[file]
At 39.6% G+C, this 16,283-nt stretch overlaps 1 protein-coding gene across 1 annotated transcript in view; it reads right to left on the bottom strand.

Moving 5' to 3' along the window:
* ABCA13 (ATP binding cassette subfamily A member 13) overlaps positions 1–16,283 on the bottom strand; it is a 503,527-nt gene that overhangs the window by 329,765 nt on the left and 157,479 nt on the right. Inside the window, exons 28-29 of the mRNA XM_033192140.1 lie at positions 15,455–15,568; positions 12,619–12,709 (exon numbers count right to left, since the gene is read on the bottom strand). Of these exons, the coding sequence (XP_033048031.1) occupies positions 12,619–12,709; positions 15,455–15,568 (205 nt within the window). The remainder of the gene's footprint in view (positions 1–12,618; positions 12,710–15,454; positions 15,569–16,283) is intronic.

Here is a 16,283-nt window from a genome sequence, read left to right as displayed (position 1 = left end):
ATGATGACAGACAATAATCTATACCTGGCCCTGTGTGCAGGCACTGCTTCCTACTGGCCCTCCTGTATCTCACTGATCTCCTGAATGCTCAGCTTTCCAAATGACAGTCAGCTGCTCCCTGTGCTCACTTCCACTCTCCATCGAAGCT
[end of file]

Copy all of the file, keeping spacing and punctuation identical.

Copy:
At 39.6% G+C, this 16,283-nt stretch overlaps 1 protein-coding gene across 1 annotated transcript in view; it reads right to left on the bottom strand.

Moving 5' to 3' along the window:
* ABCA13 (ATP binding cassette subfamily A member 13) overlaps positions 1–16,283 on the bottom strand; it is a 503,527-nt gene that overhangs the window by 329,765 nt on the left and 157,479 nt on the right. Inside the window, exons 28-29 of the mRNA XM_033192140.1 lie at positions 15,455–15,568; positions 12,619–12,709 (exon numbers count right to left, since the gene is read on the bottom strand). Of these exons, the coding sequence (XP_033048031.1) occupies positions 12,619–12,709; positions 15,455–15,568 (205 nt within the window). The remainder of the gene's footprint in view (positions 1–12,618; positions 12,710–15,454; positions 15,569–16,283) is intronic.

Here is a 16,283-nt window from a genome sequence, read left to right as displayed (position 1 = left end):
ATGATGACAGACAATAATCTATACCTGGCCCTGTGTGCAGGCACTGCTTCCTACTGGCCCTCCTGTATCTCACTGATCTCCTGAATGCTCAGCTTTCCAAATGACAGTCAGCTGCTCCCTGTGCTCACTTCCACTCTCCATCGAAGCT